Investment review time

There are many things we invest in in this business. We invest in the right location in which to place our business. We invest in the right employees to run it and we invest in the right inventory to sell and make a profit. But does it stop there?

When I graduated high school, I took my small savings that I had accumulated through work and graduation gifts and brought it to a friend’s father, who was a financial advisor. I told him that I wanted to invest. He chuckled a bit and said, “You want to invest? Ok, invest in your ability to earn and that will bring you the greatest returns over your lifetime.” It made sense, and so I left there with marching orders to get a desk and a new computer so that I could get better grades in college and therefore a better job with better pay. (This was 1996 and Apple stock was .69 cents and $2k would have bought 2,898 shares which would be worth $503k today without even factoring in splits — Damn hindsight! Truth be told, if I did invest in Apple, as soon as it hit $5k I would have sold and bought a new dirt bike, but I digress...) Much like investors must analyze and rebalance their portfolios once a year, you must also analyze your ability to earn through your department, store or business. Let’s take a look at some areas that may need rebalancing:

Social media — What is your presence? Are you updating it often enough? Are your customers engaged and posting to your social media? This has the best return on investment because it’s really just time and effort that you are putting into it. Don’t have anything cool to post? It is your job to come up with something.

Online presence — There are a large amount of people who google things. Is your google presence up-to-date? Do they list your hours, directions to your store, pics and maybe a walkthrough? How about Yelp? Invest in cleaning up your footprint here. Answer some questions so that your information is all up-to-date.

Your building — Are there some repairs that need to be done? How about freshening up the paint? Cleaning? Do them now. A deep clean should be done on a yearly basis and necessary repairs as needed. Do you get snow where your dealership is located? Make sure you are removing all snow from walkways and outside displays and not just shoveling “goat paths” which make it difficult for consumers to navigate. Take the time and do it right. Is it time for a new location? To sub-divide? To expand? I don’t know, and you won’t either unless you invest the time to research these decisions.

Inventory — In this business, this is how we make our money. However, inventory can become toxic quick. What is toxic? If it’s had a birthday, it needs to go. Inventory that has had a birthday is your profit from sales of other items sitting on your floor instead of in your pocket. Get rid of it as too much toxic inventory is what chokes dealerships. If cashflow is the lifeblood of this business, then toxic inventory is the cholesterol buildup in the veins. In investment terms this would be equivalent to selling your losers so that you can free up cash to invest in some winners and make that money back.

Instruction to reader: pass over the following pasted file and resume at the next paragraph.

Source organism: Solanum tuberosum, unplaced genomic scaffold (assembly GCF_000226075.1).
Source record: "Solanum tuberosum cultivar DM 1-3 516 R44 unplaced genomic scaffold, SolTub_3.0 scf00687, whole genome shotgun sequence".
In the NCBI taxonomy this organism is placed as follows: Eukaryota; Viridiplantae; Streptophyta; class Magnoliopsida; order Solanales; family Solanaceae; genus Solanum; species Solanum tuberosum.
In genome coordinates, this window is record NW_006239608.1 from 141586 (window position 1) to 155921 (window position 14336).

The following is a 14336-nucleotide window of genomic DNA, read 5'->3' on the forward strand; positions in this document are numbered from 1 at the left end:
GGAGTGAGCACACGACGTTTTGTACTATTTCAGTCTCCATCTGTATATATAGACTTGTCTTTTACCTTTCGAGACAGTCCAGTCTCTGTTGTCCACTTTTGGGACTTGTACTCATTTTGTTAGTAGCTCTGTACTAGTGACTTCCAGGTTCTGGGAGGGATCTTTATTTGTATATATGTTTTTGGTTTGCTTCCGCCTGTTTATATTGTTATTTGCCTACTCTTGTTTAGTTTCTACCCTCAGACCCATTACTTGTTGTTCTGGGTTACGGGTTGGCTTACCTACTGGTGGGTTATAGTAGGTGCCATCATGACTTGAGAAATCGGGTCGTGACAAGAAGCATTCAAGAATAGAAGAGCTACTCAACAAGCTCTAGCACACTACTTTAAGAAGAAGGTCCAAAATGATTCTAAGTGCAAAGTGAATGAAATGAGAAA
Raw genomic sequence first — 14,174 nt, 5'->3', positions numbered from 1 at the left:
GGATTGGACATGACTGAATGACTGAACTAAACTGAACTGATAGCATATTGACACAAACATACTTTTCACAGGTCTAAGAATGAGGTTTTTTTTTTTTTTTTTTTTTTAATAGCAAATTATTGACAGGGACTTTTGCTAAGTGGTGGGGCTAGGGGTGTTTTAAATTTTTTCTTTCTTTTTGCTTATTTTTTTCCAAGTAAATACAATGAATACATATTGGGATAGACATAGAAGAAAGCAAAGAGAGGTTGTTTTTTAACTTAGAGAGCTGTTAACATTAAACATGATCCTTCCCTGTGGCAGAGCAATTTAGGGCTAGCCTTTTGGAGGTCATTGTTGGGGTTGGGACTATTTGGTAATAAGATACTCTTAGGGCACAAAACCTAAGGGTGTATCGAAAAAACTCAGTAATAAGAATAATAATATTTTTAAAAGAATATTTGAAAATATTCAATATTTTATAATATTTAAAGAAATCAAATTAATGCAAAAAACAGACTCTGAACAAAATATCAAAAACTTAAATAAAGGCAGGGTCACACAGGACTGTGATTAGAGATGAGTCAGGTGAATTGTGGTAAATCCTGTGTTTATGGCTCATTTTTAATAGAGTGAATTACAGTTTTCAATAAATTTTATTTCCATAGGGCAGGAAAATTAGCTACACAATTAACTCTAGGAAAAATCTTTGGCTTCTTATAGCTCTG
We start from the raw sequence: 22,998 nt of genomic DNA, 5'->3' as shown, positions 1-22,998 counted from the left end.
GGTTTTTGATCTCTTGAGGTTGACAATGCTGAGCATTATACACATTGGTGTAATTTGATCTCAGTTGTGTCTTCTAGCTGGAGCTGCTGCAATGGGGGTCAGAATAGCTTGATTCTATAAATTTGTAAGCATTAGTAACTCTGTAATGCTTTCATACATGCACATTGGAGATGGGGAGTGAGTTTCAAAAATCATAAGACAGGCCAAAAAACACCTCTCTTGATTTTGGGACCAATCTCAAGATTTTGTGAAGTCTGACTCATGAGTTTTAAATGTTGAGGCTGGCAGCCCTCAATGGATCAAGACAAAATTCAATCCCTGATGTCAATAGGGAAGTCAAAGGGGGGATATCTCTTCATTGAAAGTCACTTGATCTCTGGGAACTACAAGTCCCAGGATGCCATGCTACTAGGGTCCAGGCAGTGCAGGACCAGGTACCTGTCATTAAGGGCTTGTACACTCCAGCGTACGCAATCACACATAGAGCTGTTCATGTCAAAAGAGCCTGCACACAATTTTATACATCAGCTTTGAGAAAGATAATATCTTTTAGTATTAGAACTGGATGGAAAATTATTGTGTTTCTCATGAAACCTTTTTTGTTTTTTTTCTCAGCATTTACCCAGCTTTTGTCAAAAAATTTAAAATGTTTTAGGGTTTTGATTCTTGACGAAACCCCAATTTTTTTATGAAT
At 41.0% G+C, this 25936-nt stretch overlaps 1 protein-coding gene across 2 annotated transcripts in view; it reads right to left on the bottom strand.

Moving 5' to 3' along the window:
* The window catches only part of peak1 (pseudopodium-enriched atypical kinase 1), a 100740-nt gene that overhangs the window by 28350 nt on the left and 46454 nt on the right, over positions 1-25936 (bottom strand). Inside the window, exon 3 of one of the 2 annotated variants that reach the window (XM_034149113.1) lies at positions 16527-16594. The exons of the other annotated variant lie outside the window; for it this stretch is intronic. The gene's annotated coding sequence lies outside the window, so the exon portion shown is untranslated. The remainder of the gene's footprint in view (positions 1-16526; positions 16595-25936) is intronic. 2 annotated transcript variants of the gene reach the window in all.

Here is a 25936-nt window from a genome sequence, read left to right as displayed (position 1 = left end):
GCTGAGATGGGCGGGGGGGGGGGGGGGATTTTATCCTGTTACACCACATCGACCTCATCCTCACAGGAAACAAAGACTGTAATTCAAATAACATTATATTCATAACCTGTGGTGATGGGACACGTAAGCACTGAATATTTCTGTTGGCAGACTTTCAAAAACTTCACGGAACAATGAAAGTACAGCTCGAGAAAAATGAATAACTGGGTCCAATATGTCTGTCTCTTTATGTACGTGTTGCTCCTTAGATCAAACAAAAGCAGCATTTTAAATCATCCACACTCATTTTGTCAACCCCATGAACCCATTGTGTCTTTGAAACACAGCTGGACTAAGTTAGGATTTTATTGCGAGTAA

Employees — I quote Richard Branson; “Train people well enough so they can leave, treat them well enough so they don't want to.” You must invest in your people. They are the front line of your business and in many cases the reason that consumers come to you. They have the most potential to earn for you. In addition to that, our consumers are used to a well-trained, customer service oriented, polite, knowledgeable sales associate in the mainstream marketplace and they expect no less from you. This is one of the most important areas in which to invest and an area that you cannot afford to skimp out. Sales ability, product knowledge, phone etiquette, customer service skills, business concepts, retail and merchandising are all areas we can all grow in through proper training. Practice does not make perfect, good practice makes perfect. Doing the wrong things again and again do not make us any better, it just makes us better at doing the wrong things. If your employees are leaving, that’s a whole separate issue.

If you take the time to review and rebalance the investment in your business now, you will be setting yourself up for a healthy return later. We cannot count on more door swings, better margins and increased sales to grow our business. We must ensure that we are making the right investments today in order to reach our profit dollar goals tomorrow.

Napoleon Tetreault is a sales representative with Tucker Rocky, an aftermarket PG&A distributor in the powersports industry. He works with powersports retailers on merchandising, profitability and management of the parts department as well as the education of dealership personnel. His experience includes being the GM of the largest indoor motocross facility in the U.S., owner/operator of a regional distribution company and current role with Tucker Rocky. He can be reached at:


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